The recent tragedy which unfolded on Table Rock Lake in Missouri is just the latest in a string of catastrophes involving these so-called ‘vessels or duck boats,’ technically labeled as an amphibious passenger vehicle. In this latest catastrophe, 17 people perished on July 19 when a duck boat operated by “Ride the Ducks” sank in rough weather.
Duck boats were originally constructed as amphibious landing vehicles designed to transport soldiers and equipment during World War II. More than 21,000 duck boats (then known as DUKW’s) were constructed for use during the war.
After the war, many of these DUKW’s were sold as surplus and then used as commercial passenger vehicles and are still in use today.
On May 1, 1999, the converted DUKW “Miss Majestic,” sank on Lake Hamilton near Hot Springs, Arkansas. Of the 21 people on board, 13 passengers, including 3 children, died. In its report of the incident, The National Transportation Safety Board noted that the “continuous canopy roof that entrapped passengers within the sinking vehicle” contributed to the high loss of life. The NTSB further stated that if “the vehicle had not had a canopy, the passengers would not have had a barrier to vertical escape. They would not have been trapped inside the vehicle, and fewer passengers might have been killed. The Safety Board, therefore, concludes that the canopy on Miss Majestic was a major impediment to the survival of the passengers.”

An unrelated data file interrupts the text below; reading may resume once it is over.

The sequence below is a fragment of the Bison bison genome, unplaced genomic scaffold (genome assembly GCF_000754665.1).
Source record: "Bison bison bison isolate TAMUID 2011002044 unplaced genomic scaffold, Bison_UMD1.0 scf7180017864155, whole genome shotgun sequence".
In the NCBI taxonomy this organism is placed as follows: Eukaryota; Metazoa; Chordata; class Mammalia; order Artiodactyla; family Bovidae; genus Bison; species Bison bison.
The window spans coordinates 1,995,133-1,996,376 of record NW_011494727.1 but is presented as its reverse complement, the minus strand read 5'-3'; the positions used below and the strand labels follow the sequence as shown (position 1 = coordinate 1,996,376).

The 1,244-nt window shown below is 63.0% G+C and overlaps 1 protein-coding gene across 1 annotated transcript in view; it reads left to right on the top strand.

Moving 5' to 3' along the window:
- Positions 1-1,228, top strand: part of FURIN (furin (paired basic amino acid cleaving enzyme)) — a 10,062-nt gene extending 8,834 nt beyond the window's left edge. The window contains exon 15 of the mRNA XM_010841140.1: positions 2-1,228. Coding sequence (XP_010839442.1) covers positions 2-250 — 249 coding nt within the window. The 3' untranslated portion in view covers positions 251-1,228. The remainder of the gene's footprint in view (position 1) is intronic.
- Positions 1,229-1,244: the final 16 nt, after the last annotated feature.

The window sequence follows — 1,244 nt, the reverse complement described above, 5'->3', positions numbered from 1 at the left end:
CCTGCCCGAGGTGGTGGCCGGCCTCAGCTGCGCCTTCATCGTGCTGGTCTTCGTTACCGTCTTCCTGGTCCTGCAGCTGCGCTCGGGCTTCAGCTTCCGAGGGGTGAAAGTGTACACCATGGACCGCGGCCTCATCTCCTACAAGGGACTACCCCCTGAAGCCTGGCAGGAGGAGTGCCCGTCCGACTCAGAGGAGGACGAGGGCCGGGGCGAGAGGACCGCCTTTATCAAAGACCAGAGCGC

On July 7, 2010, a stalled duck boat was struck by a barge under tow, resulting in the deaths of two Hungarian tourists and injuries to more than 25 people. As in both the Table Rock Lake and Lake Hamilton tragedies, that duck boat also had an enclosed canopy.
Former NTSB chairman Jim Hall, who served under President Bill Clinton, said the Thursday sinking on Table Rock Lake seemed eerily similar to the 1999 duck boat incident that killed 13 people in Arkansas. Hall said duck-boat tours are essentially unregulated amusement park rides. “My feeling after seeing this one is that the only thing to do in the name of public safety is to ban them,” Hall told USA TODAY. “I think it’s the responsible thing to do to ensure (riders) are not put at risk.”
What to do if you have been injured while on a vessel
If you have been injured aboard a vessel, don’t hesitate to call or contact the attorneys at Friedman, James & Buchsbaum LLP immediately (212-233-9385) to ensure your rights are fully protected. Don’t delay, because the shipowner and your employer already have attorneys working for them, let us get to work for you!